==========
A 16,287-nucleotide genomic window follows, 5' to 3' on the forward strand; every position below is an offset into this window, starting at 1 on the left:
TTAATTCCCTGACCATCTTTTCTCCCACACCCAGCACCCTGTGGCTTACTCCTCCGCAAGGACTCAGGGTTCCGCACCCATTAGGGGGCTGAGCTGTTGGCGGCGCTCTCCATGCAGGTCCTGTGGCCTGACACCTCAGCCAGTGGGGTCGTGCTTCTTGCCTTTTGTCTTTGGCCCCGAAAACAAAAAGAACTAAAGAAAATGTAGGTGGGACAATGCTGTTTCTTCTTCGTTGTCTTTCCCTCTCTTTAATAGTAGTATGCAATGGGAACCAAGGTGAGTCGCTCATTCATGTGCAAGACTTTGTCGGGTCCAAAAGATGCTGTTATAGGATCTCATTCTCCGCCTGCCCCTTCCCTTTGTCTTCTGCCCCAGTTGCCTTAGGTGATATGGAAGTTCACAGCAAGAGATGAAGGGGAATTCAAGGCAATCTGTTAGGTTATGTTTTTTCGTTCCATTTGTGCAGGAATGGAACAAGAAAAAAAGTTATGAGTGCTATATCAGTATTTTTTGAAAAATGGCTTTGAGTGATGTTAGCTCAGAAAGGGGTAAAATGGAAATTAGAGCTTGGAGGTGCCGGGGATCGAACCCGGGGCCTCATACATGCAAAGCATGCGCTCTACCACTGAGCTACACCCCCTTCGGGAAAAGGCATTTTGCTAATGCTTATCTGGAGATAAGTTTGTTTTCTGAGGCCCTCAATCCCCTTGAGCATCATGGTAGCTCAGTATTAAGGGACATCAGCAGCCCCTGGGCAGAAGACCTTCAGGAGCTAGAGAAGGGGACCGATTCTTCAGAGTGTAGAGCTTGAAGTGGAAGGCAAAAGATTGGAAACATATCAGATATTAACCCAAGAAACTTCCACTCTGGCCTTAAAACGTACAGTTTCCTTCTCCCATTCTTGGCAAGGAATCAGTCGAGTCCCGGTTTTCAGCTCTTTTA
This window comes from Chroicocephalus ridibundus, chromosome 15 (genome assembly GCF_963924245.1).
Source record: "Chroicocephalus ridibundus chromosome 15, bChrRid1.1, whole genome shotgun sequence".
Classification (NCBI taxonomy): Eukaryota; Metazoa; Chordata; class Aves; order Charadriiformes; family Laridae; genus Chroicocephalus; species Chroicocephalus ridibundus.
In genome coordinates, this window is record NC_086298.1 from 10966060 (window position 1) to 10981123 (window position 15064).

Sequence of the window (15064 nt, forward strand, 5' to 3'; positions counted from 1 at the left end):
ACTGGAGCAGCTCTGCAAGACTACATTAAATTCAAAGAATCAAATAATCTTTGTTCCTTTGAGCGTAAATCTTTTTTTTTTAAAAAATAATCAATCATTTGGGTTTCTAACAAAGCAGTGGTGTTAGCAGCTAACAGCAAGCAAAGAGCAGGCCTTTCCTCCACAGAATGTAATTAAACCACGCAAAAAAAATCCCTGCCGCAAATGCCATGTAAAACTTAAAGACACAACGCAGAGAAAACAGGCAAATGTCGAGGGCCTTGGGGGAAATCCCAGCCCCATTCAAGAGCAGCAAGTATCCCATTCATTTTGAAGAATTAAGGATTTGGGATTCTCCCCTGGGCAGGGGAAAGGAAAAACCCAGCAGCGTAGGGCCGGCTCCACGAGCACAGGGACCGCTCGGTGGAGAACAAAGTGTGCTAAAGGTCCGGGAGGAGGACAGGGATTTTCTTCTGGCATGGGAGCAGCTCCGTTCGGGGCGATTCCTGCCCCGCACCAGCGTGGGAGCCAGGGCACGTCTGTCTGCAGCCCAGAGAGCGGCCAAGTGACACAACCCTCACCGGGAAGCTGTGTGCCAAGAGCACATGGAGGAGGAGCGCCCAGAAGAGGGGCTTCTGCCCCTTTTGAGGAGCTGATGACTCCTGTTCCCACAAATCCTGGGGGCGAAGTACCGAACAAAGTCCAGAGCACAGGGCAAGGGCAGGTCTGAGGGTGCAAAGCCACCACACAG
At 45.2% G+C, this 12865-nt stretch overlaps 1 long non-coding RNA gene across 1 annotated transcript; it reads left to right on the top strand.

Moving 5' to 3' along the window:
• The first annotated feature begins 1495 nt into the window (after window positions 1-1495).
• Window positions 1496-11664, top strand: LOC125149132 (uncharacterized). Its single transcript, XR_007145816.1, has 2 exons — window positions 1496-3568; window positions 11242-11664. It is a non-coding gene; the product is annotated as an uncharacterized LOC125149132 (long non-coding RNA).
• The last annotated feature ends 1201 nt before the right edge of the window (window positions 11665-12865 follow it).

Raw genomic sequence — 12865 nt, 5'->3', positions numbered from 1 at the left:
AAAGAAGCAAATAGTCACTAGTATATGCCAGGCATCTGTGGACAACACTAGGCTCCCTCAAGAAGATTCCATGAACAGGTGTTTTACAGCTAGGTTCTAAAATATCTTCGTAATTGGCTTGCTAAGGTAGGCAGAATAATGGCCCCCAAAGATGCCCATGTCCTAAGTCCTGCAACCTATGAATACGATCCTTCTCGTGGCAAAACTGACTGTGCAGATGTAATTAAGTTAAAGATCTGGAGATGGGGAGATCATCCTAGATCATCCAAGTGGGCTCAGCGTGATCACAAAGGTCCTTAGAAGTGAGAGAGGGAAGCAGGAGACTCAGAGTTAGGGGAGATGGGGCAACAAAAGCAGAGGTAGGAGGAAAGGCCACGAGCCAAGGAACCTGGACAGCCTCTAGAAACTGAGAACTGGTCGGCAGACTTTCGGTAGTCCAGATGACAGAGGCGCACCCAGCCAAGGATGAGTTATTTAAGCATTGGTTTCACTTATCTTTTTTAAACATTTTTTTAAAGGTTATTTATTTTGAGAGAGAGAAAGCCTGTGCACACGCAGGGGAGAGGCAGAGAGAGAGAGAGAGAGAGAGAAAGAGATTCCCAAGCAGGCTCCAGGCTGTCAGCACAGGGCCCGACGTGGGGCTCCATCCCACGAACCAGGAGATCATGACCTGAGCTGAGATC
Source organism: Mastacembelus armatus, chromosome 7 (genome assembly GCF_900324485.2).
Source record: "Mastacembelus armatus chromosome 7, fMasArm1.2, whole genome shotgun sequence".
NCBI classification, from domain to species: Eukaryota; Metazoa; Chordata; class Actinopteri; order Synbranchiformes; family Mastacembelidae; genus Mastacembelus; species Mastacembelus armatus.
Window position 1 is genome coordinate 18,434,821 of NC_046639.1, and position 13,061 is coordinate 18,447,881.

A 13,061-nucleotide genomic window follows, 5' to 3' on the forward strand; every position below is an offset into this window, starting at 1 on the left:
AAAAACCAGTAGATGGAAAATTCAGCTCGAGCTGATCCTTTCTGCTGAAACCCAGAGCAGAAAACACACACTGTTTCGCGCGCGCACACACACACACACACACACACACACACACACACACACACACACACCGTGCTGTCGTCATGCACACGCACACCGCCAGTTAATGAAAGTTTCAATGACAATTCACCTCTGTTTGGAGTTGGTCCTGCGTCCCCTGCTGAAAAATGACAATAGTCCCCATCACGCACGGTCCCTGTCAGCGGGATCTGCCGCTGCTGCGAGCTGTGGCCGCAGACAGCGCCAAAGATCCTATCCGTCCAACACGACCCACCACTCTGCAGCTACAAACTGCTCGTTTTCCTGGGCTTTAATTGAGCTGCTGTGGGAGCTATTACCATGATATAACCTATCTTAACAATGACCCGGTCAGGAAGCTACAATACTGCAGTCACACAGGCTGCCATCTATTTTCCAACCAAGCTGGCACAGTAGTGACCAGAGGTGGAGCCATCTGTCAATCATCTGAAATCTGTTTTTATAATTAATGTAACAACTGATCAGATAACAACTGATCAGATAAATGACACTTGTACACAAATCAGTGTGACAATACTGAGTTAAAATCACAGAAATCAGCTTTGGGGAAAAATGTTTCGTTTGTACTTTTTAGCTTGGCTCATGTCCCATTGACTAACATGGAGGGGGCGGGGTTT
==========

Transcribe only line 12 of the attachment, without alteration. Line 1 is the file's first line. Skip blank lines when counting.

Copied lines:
• Window positions 1496-11664, top strand: LOC125149132 (uncharacterized). Its single transcript, XR_007145816.1, has 2 exons — window positions 1496-3568; window positions 11242-11664. It is a non-coding gene; the product is annotated as an uncharacterized LOC125149132 (long non-coding RNA).